DCSIMG

On this day: Scottish Reform Bill introduced

James Hanratty was sentenced to death in 1962. He protested his innocence to the end, but DNA tests in 2002 proved his guilt. Picture: PA

James Hanratty was sentenced to death in 1962. He protested his innocence to the end, but DNA tests in 2002 proved his guilt. Picture: PA

Events, birthdays and anniversaries for 17 February

1540: Scotland’s gypsies given recognition by King James V.

1813: Prussia’s Frederick William III declared war on France.

1863: The International Red Cross was founded in Geneva by Swiss philanthropist Jean Henri Dunant. Its original title was The Committee for Aid to Wounded Soldiers.

1867: The first ship passed through the Suez Canal.

1868: Scottish Reform Bill introduced.

1882: The British League of Mothers was founded.

1897: Britain rejected Austro-Russian proposal for blockade of Piraeus in Greece.

1923: The inner chamber of the tomb of Tutankhamun was opened at Luxor in the presence of officials of the Egyptian government and archaeologists led by Lord Carnarvon.

1929: The first in-flight film was shown on a Universal Air Line flight from St Paul to Chicago.

1936: British-Irish trade pact ended tariff war.

1944: White paper was issued outlining National Health Service for Britain.

1962: James Hanratty was sentenced to death for killing Michael Gregsten in a lay-by on the A6. He protested his innocence to the end, but DNA tests proved his guilt “beyond reasonable doubt” in 2002, according to the Court of Appeal.

1972: House of Commons voted by a majority of eight in favour of Britain joining the European Common Market.

1972: Volkswagen cars broke the record held by the Model T Ford by selling the 15,007,034th production model of the Beetle.

1989: Frozen carcases of apes, antelopes, monkeys, squirrels and aardvarks were seized by Dutch customs from a cargo vessel en route from Africa to supply restaurants in Belgium and Germany.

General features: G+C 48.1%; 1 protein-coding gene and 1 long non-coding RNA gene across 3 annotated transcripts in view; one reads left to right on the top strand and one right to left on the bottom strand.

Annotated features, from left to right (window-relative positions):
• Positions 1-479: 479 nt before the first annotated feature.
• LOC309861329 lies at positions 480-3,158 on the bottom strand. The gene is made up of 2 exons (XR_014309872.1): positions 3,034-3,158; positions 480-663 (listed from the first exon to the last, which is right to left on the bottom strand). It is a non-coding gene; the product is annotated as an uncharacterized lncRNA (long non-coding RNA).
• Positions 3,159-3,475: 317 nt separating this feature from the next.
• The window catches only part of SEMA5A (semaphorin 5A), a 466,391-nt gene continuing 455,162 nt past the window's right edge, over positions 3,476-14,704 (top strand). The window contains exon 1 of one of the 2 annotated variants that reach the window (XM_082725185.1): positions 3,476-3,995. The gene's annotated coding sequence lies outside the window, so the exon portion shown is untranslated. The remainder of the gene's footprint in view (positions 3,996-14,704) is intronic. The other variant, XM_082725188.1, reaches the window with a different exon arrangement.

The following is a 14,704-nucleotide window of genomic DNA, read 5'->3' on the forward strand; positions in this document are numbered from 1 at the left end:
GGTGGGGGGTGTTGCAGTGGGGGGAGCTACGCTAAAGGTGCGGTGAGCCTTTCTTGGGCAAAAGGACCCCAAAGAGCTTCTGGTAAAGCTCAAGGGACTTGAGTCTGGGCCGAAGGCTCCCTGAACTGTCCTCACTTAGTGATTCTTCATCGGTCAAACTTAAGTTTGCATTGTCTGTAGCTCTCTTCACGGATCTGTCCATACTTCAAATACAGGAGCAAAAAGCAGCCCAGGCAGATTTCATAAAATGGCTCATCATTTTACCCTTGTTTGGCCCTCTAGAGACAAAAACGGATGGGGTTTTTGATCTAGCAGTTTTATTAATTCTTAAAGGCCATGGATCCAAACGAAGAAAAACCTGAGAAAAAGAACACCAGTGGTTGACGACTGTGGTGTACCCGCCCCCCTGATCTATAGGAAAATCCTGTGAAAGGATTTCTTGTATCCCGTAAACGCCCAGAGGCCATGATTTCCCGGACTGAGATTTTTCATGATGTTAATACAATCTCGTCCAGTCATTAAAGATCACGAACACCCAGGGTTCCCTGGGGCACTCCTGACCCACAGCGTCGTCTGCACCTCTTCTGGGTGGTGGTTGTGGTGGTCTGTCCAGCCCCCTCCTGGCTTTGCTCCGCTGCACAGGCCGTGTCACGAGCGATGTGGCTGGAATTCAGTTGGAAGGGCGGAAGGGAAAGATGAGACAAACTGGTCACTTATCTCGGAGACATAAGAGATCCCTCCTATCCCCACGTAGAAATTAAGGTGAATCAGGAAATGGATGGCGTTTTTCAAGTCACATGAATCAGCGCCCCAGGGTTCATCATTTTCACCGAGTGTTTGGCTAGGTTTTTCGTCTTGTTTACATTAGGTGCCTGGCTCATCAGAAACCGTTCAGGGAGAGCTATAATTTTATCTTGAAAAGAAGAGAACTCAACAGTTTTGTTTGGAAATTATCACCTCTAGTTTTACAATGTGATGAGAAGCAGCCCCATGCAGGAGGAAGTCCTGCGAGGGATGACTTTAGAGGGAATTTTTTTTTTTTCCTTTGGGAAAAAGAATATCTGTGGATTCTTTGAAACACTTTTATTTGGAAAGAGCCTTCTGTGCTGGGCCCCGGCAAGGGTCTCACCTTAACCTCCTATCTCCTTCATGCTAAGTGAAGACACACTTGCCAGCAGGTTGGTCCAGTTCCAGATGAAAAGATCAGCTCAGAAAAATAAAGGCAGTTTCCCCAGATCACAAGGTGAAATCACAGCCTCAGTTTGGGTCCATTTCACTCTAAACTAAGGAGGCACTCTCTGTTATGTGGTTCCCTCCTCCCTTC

1989: Scientists stated that levels of ozone-depleting gases over the Arctic were 50 times higher than had been predicted by computer.

1990: East Germany announced it would take down a 600ft section of the Berlin Wall near the Brandenburg Gate, which would be the first section with no official controls.

1996: In Philadelphia, Pennsylvania, world champion Garry Kasparov beat the Deep Blue supercomputer in a chess match.

2003: The London congestion charge scheme began.

BIRTHDAYS

Rebecca Adlington OBE, double Olympic swimming gold medallist 2008, 25; Michael Bay, film director, 49; 78; Lord Drummond Young, QC, Senator of the College of Justice in Scotland, 64; Earl of Elgin and Kincardine, Lord Lieutenant of Fife 1987-99, 90; Brenda Fricker, actress, 69; Prunella Gee, actress, 64; Barry Humphries CBE, Australian entertainer (Dame Edna Everage) and author, 80; Michael Jordan, basketball player, 51; Julia McKenzie, actress and singer, 73; Norman Pace, comedian and actor, 61; Lady Rendell of Babergh CBE (Ruth Rendell), crime novelist, 84; Patricia Routledge CBE, actress, 85.

ANNIVERSARIES

Births: 1781 René Laennec, physician who invented and named the stethoscope; 1934 Sir Alan Bates, actor; 1941 Gene Pitney, singer.

Deaths: 1796 James MacPherson, author of the Ossianic poems: Fragments of Ancient Poetry, Collected in the Highlands of Scotland and translated from the Gaelic or Erse Language; 1909 Geronimo, last Apache chief to surrender 2013 Richard Briers CBE, actor.

 

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